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Macron Lobbies Trump on 'Only Way to Bring About Stability' with Iran Deal

Brigitte Macron, Melania Trump, French President Emmanuel Macron, and President Trump stand together on the Truman Balcony during a State Arrival Ceremony at the White House on April 24, 2018. (AP Photo/Carolyn Kaster)

WASHINGTON — French President Emmanuel Macron’s visit to D.C. is one stage of an offensive by European leaders to convince President Trump not to walk away from the Iran nuclear deal, and today Trump called the P5+1 deal “insane” and indicated he’d be “flexible” on its future.

Macron and his wife, Brigitte, were honored at a lavish state dinner this evening. On Friday, German Chancellor Angela Merkel visits the White House for meetings that the administration says “will reaffirm the German-American partnership — a bedrock of the transatlantic relationship and the NATO Alliance — as both nations work together to address a broad range of geopolitical and economic challenges.”

Germany was the plus-one along with the five permanent members of the UN Security Council in crafting the 2015 Joint Comprehensive Plan of Action.

“We are of the opinion that the existing framework, though not perfect, is preferable to having no agreement at all,” Merkel told Israel’s Channel 10 on Sunday. “We will continue to discuss this. Germany will be very careful to ensure that the agreement is honored.”

Trump faces a May 12 deadline on whether to reimpose economic sanctions on Iran, at which point Tehran has said the JCPOA will be null and void.

European parties to the deal are trying to sell Trump on addenda that wouldn’t change the core of the original deal.

“You consider that the Iranian deal, the JCPOA, the one negotiated in 2015 with Iran is a bad deal. For a number of months, I’ve been saying that this was not a sufficient deal, but that it enabled us, at least until 2025 to have some control over their nuclear activities,” Macron said at a joint news conference with Trump today. “We therefore wish for now to work on a new deal with Iran. What we need and I believe that on that, our discussions allowed us to shed light on our convergence of views. Is that we need to cover full topics. The first one is to block any nuclear activity of Iran until 2025.”

“This was feasible thanks to the JCPOA. The second is to make sure that in the long run, there is no nuclear Iranian activity. The third fundamental topic is to be able to put an end to the ballistic activities of Iran in the region,” he continued. “And the fourth one is to generate the conditions for solutions — a political solution to contain Iran in the region, in Yemen, in Syria, in Iraq, and in Lebanon.”

“On these topics, I did not change. I constantly said that we needed to find the framework so that together, and with the powers of the region, and with the Iranian leaders, manage to find a deal. I therefore would like us to commit to that effect in the weeks and months to come. This is the only way to bring about stability. France is not naive when it comes to Iran.”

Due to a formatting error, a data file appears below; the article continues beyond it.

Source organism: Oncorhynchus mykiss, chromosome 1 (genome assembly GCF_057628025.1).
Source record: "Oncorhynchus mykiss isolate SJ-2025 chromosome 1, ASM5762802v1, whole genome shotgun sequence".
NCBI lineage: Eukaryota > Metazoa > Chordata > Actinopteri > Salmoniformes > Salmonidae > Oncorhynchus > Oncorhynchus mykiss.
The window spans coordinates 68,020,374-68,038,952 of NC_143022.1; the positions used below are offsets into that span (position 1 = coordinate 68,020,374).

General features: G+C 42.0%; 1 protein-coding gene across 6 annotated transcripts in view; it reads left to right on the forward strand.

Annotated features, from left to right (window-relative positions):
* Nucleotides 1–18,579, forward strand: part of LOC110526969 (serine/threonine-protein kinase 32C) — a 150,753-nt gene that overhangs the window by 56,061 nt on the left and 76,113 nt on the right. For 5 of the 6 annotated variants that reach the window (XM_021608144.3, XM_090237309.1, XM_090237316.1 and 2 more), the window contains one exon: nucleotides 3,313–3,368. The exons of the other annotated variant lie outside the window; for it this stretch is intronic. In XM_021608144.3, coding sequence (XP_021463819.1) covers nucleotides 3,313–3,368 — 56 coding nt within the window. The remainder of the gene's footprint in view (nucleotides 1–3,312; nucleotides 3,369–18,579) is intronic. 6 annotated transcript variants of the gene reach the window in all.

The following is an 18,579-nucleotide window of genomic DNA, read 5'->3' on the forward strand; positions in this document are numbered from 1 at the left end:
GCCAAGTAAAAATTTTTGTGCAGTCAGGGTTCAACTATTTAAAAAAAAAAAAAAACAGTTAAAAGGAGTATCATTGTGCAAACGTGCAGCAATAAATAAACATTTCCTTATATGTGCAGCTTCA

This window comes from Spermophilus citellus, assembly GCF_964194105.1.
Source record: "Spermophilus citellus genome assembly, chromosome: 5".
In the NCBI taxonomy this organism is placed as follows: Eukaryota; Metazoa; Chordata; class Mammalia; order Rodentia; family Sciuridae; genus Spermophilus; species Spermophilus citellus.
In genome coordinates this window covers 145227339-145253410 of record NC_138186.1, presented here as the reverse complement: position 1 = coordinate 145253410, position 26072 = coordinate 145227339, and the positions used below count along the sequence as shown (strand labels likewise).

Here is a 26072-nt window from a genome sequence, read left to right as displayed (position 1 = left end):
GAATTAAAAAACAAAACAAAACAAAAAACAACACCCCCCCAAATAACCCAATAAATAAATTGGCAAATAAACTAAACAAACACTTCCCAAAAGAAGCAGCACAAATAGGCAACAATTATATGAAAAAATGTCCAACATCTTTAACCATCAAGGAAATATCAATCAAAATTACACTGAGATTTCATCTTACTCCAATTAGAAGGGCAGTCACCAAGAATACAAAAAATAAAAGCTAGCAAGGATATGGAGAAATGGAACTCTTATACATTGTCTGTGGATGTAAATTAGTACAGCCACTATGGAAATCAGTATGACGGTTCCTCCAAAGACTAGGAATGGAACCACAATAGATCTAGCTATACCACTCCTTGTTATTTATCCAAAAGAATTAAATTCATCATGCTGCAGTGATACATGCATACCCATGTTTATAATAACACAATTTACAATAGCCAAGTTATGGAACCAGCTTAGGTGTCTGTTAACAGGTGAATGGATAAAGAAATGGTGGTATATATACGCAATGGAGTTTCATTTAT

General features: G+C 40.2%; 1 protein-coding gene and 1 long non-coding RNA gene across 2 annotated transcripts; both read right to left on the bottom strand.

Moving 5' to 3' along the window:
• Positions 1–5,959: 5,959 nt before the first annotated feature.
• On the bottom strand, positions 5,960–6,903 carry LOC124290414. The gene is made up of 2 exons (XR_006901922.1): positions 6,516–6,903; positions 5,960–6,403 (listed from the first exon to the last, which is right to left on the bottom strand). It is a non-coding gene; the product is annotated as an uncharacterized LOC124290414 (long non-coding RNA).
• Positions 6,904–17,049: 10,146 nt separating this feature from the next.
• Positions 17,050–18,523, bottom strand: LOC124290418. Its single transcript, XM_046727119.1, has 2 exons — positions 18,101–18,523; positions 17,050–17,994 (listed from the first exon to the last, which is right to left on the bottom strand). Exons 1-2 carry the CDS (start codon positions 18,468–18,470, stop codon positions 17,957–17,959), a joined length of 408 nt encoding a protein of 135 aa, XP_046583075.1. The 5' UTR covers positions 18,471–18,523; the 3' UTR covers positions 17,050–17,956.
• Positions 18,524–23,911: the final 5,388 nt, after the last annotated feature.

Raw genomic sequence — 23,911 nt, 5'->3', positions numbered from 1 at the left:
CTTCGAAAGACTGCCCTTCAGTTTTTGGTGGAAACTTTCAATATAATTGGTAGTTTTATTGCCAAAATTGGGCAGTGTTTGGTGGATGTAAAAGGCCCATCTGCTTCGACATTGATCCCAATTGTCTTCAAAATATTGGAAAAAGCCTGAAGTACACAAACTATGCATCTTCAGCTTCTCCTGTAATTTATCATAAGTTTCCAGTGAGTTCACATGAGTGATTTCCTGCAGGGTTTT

Trump said the pair “covered a lot of territory” on Iran and other subjects in “a wonderful conference.”

Before the meeting, Trump told reporters that “people know my views on the Iran deal — it was a terrible deal.”

“It should have never, ever been made. We could have made a good deal or a reasonable deal. The Iran deal is a terrible deal. We paid $150 billion. We gave $1.8 billion in cash. That’s actual cash, barrels of cash. It’s insane. It’s ridiculous. It should have never been made,” he said. “But we will be talking about it.”

After the meeting, Trump noted that “nobody knows what I’m going to do on the 12th.”

“Although, Mr. President, you have a pretty good idea,” he said to Macron. “But we’ll see, but we’ll see also if I do what some people expect. Whether or not it will be possible to do a new deal with solid foundations. Because this is a deal with decayed foundations. It’s a bad deal, it’s a bad structure. It’s falling down. Should’ve never, ever been made. I blame Congress, I blame a lot of people for it. But it should’ve never been made.”

“And we’re going to see what happens on the 12th,” he added. “But I will say if Iran threatens us in any way, they will pay a price like few countries have ever paid.”

Macron, who was not president when France and allies agreed to the JCPOA, said his position on the Iran deal has “always been coherent” that “there was JCPOA, but we needed to add three pillars: post-2025, the ballistic issue and the regional influence.”

“I do not know what President Trump will decide regarding the JCPOA, and it is his responsibility… I’m not saying that we’re moving from one deal to another. I’m saying it is one aspect of the problem. I have never been as critical of the JCPOA as President Trump has, because I believe that we can usefully add to it.”

Trump said that he and Macron “have very much in common” and “certainly most things we agreed with, we can change and we can be flexible.”

“You know, in life you have to be flexible. And as leaders of countries, you have to show flexibility,” Trump added. “And I think we actually get along on many of the subjects we discussed today. And I will say France is a great country and I believe France will be taken to new heights under this president. He’s going to be an outstanding president, one of your great presidents.”